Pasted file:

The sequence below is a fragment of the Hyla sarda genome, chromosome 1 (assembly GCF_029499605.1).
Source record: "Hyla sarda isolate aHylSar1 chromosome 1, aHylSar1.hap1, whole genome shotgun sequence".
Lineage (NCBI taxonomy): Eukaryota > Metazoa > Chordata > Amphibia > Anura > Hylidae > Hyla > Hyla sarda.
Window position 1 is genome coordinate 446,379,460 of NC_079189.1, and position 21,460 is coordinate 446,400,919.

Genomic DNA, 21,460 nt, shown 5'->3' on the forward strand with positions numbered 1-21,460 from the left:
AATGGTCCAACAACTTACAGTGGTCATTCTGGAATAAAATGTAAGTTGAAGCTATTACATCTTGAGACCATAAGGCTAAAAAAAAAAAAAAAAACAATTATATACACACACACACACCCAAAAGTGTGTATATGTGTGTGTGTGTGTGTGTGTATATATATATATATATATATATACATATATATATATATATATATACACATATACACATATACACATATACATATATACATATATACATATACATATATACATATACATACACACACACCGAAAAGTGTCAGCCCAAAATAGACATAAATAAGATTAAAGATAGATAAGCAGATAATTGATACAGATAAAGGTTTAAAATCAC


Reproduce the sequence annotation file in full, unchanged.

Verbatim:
The sequence below is a fragment of the Hyla sarda genome, chromosome 1 (assembly GCF_029499605.1).
Source record: "Hyla sarda isolate aHylSar1 chromosome 1, aHylSar1.hap1, whole genome shotgun sequence".
Lineage (NCBI taxonomy): Eukaryota > Metazoa > Chordata > Amphibia > Anura > Hylidae > Hyla > Hyla sarda.
Window position 1 is genome coordinate 446,379,460 of NC_079189.1, and position 21,460 is coordinate 446,400,919.

Genomic DNA, 21,460 nt, shown 5'->3' on the forward strand with positions numbered 1-21,460 from the left:
AATGGTCCAACAACTTACAGTGGTCATTCTGGAATAAAATGTAAGTTGAAGCTATTACATCTTGAGACCATAAGGCTAAAAAAAAAAAAAAAAACAATTATATACACACACACACACCCAAAAGTGTGTATATGTGTGTGTGTGTGTGTGTGTATATATATATATATATATATATACATATATATATATATATATATACACATATACACATATACACATATACATATATACATATATACATATACATATATACATATACATACACACACACCGAAAAGTGTCAGCCCAAAATAGACATAAATAAGATTAAAGATAGATAAGCAGATAATTGATACAGATAAAGGTTTAAAATCAC